Turns out dust to dust isn’t so simple, with the formaldehyde used to embalm dead bodies inhibiting decomposition. Ashes to ashes, meanwhile, releases toxic chemicals into the environment, like mercury, dioxins, and sulphur dioxide.
Coeio, a company that specialises in “infinity burial products,” has a better solution. They created the Infinity Burial Suit, which speeds up the decomposition of the body with mushrooms. The white lightning bolts on the suit are actually infused with spores—from mushrooms fed with Coeio CEO Jae Rhim Lee’s own hair and fingernails.
Lee believes that the Infinity Burial Suit isn’t just an eco-friendlier alternative to commonplace burials and cremations, but is an extension of the relationship between man and the natural environment. “If you think that you’re not a part of the Earth, there’s a disconnect in how you think about the environment,” she says.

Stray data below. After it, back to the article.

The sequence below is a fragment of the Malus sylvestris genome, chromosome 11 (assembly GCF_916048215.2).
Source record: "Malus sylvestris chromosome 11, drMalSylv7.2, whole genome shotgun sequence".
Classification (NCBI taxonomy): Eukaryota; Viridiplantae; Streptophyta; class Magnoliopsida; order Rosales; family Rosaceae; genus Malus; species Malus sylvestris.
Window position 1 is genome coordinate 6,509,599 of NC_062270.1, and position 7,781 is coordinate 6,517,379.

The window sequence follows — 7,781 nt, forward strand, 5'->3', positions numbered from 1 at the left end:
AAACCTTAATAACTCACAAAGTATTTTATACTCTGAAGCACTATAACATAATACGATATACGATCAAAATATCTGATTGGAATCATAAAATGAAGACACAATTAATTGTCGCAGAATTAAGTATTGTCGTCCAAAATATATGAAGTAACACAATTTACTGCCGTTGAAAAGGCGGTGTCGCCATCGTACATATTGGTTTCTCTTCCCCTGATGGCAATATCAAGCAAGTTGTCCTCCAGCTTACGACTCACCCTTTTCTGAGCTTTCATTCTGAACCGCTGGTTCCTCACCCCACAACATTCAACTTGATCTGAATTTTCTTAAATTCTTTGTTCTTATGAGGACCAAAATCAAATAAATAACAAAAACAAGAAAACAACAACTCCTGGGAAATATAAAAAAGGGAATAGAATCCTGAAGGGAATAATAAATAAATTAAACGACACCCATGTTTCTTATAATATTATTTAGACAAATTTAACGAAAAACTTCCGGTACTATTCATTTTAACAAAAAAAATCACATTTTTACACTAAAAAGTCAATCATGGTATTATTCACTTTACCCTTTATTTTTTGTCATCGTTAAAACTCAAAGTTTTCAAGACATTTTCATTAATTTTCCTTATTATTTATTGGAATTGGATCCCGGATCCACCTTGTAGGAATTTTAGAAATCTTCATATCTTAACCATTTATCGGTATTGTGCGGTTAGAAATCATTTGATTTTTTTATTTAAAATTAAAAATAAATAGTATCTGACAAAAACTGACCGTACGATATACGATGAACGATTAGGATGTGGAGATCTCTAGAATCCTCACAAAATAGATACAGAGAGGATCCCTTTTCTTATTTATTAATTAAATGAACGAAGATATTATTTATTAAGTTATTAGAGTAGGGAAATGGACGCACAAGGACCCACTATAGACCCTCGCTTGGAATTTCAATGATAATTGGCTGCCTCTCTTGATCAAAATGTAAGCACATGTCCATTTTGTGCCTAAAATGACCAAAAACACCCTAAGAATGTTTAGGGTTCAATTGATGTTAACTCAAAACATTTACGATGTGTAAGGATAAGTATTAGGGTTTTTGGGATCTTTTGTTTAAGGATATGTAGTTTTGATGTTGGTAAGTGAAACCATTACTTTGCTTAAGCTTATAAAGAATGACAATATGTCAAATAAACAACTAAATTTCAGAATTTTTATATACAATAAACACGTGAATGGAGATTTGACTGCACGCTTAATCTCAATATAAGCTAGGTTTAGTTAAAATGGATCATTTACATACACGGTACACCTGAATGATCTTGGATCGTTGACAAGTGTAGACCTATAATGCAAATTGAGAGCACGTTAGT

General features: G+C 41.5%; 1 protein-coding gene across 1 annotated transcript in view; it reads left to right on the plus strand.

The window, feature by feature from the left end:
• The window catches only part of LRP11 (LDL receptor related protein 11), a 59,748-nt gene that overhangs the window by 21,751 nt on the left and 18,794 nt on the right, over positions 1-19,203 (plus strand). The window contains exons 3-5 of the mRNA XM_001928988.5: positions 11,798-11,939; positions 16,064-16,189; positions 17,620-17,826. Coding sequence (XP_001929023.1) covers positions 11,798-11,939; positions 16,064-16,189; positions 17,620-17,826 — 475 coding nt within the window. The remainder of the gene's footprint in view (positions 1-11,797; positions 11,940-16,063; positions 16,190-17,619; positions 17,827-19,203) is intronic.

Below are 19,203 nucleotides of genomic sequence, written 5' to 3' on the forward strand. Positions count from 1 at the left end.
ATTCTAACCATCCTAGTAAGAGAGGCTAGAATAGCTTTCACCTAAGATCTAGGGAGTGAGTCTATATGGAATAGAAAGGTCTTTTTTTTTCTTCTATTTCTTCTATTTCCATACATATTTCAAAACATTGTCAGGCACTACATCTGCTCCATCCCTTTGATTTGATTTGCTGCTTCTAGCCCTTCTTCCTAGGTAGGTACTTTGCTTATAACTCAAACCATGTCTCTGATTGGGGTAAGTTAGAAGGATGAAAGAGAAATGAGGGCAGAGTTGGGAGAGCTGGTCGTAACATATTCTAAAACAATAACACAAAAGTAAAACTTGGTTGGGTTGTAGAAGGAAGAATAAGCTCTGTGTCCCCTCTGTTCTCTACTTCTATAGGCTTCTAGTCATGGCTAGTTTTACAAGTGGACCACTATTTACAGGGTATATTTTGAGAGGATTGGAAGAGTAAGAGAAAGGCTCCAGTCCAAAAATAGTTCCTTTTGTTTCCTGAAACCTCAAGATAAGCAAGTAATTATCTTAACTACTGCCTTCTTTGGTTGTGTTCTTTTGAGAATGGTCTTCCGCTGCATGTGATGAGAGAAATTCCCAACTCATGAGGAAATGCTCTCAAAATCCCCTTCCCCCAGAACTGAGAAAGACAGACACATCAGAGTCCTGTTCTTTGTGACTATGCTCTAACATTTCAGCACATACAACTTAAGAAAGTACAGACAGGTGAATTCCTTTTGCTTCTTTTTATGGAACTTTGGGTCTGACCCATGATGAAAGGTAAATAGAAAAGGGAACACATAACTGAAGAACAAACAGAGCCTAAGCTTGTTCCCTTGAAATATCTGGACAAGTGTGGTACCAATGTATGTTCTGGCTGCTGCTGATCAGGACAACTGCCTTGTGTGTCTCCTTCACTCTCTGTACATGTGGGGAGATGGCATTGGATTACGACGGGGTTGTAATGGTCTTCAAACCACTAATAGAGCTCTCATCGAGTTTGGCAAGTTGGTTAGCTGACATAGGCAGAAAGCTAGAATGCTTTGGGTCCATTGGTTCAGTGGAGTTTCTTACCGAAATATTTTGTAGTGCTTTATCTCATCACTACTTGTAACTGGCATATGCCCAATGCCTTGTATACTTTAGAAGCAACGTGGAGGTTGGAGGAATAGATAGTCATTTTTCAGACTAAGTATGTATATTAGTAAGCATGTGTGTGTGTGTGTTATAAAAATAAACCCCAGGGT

Cheerily, Lee has been pondering on this relationship for some time. Her graduate work at MIT focused on the development of clothing, furniture and recycling systems that play upon the connectedness of the mind and body to the environment. In particular, how everything turns to waste.
Post-MIT, Lee moved onto the study of mycoremediation—the use of fungi to break down contaminants in the environment—because she believes that mushrooms can be a “symbol and tool for a cultural shift in how we think about death and our relationship to the planet.”
The spiffiness of the suit is no accident, either. Lee notes that fashion functions as a vehicle for “re-imagining our relationship with death,” evident in the dressing and dolling of dead bodies in mainstream funeral practices.
Given that funeral costs can run into the tens of thousands of ringgit, the US$1,500 Infinity Burial Suit is a relative steal.
Check out a TED Talk by Jae Rhim Lee about the burial suit: